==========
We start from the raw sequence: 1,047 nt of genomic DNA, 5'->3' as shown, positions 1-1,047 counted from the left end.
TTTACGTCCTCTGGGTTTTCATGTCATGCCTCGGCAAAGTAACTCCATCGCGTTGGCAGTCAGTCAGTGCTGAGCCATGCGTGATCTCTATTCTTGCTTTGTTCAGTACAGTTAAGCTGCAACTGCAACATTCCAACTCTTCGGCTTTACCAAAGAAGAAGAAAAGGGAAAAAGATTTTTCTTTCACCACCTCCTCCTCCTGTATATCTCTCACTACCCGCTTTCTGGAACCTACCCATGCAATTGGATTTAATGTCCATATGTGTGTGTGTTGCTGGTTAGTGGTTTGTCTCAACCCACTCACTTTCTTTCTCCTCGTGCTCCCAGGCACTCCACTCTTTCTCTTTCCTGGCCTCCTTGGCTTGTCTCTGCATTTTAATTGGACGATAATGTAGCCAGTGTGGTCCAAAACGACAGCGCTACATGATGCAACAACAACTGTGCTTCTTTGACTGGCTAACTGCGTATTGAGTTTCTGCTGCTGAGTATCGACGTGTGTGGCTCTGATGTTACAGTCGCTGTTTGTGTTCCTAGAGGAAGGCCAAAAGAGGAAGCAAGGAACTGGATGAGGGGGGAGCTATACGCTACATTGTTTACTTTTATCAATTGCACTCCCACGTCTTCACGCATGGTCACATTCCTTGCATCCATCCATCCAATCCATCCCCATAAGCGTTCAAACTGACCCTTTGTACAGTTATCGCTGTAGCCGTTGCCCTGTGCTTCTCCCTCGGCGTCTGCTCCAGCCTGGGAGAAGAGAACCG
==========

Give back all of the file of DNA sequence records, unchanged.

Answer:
We start from the raw sequence: 1,047 nt of genomic DNA, 5'->3' as shown, positions 1-1,047 counted from the left end.
TTTACGTCCTCTGGGTTTTCATGTCATGCCTCGGCAAAGTAACTCCATCGCGTTGGCAGTCAGTCAGTGCTGAGCCATGCGTGATCTCTATTCTTGCTTTGTTCAGTACAGTTAAGCTGCAACTGCAACATTCCAACTCTTCGGCTTTACCAAAGAAGAAGAAAAGGGAAAAAGATTTTTCTTTCACCACCTCCTCCTCCTGTATATCTCTCACTACCCGCTTTCTGGAACCTACCCATGCAATTGGATTTAATGTCCATATGTGTGTGTGTTGCTGGTTAGTGGTTTGTCTCAACCCACTCACTTTCTTTCTCCTCGTGCTCCCAGGCACTCCACTCTTTCTCTTTCCTGGCCTCCTTGGCTTGTCTCTGCATTTTAATTGGACGATAATGTAGCCAGTGTGGTCCAAAACGACAGCGCTACATGATGCAACAACAACTGTGCTTCTTTGACTGGCTAACTGCGTATTGAGTTTCTGCTGCTGAGTATCGACGTGTGTGGCTCTGATGTTACAGTCGCTGTTTGTGTTCCTAGAGGAAGGCCAAAAGAGGAAGCAAGGAACTGGATGAGGGGGGAGCTATACGCTACATTGTTTACTTTTATCAATTGCACTCCCACGTCTTCACGCATGGTCACATTCCTTGCATCCATCCATCCAATCCATCCCCATAAGCGTTCAAACTGACCCTTTGTACAGTTATCGCTGTAGCCGTTGCCCTGTGCTTCTCCCTCGGCGTCTGCTCCAGCCTGGGAGAAGAGAACCG